Gender Diversity in STEM Will Grow the Economy
Another benefit of gender diversity in STEM is the economic growth that can occur by filling gaps in the workforce. Specifically, the computing industry needs more workers due to the rapid projected job growth over the next decade.
A research report by Accenture and Girls Who Code argues that by having computing classes and a support system in place tailored specifically to girls in junior high and continuing through college, the number of women in computing jobs could grow from 24% to 39% and generate $299 billion in cumulative earnings.
In general, having more women in the workforce, leads to higher productivity and increased wages for both men and women, according to an analysis by a University of Akron economics professor, who found that for every 10% increase in women working between 1980 and 2010, there was a 5% increase in wages. Thus, it's likely that increasing gender diversity in STEM will have economic benefits for all genders and society as a whole.
More Gender Diversity in STEM Helps Marginalized Communities
Washington said that if more cis-women, transgender-women, and nonbinary individuals get into STEM and tech, it can help other people like them — like the transgender sex workers who Washington strives to help.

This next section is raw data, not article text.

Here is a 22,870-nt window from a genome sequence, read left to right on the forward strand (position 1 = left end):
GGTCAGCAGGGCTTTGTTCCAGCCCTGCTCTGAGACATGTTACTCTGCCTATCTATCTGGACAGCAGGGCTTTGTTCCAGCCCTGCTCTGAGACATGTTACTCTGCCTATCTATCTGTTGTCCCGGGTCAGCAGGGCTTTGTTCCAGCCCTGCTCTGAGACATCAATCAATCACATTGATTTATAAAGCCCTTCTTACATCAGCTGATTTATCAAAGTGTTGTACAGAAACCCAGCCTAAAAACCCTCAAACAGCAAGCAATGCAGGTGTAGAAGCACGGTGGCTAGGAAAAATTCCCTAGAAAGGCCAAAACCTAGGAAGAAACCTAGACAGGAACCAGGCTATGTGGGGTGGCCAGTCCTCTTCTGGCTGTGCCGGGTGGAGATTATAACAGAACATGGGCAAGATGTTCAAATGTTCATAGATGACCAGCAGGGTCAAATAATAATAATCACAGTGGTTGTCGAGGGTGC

You have to move forward and understand that by breaking down those barriers, you're showing other people who are coming up under you that it's doable, Washington said.
With Contributions By
Nikita Washington is a Senior UX Designer currently at Ally, a leading digital financial services company. Beyond the digital products she's shipped, Nikita is an active member of the design community and is often found speaking on panels, giving conference talks, and being a featured guest on podcasts to discuss experience pivoting from education to design as a Black Trans woman.
Nikita serves on the leadership team with Out in Tech, the world's largest non-profit community of LGBTQ+ tech leaders and is a community advisory board member with Trans Tech Social Enterprises whose mission is to empower, educate, and employ those facing barriers in education and in the workplace, as well as to reduce instances of discrimination, with a concentration on trans and gender nonconforming individuals.
Her design advocacy work is centered on championing early-career and underrepresented folx, helping them break into the world of design and demystifying an often gate-kept industry.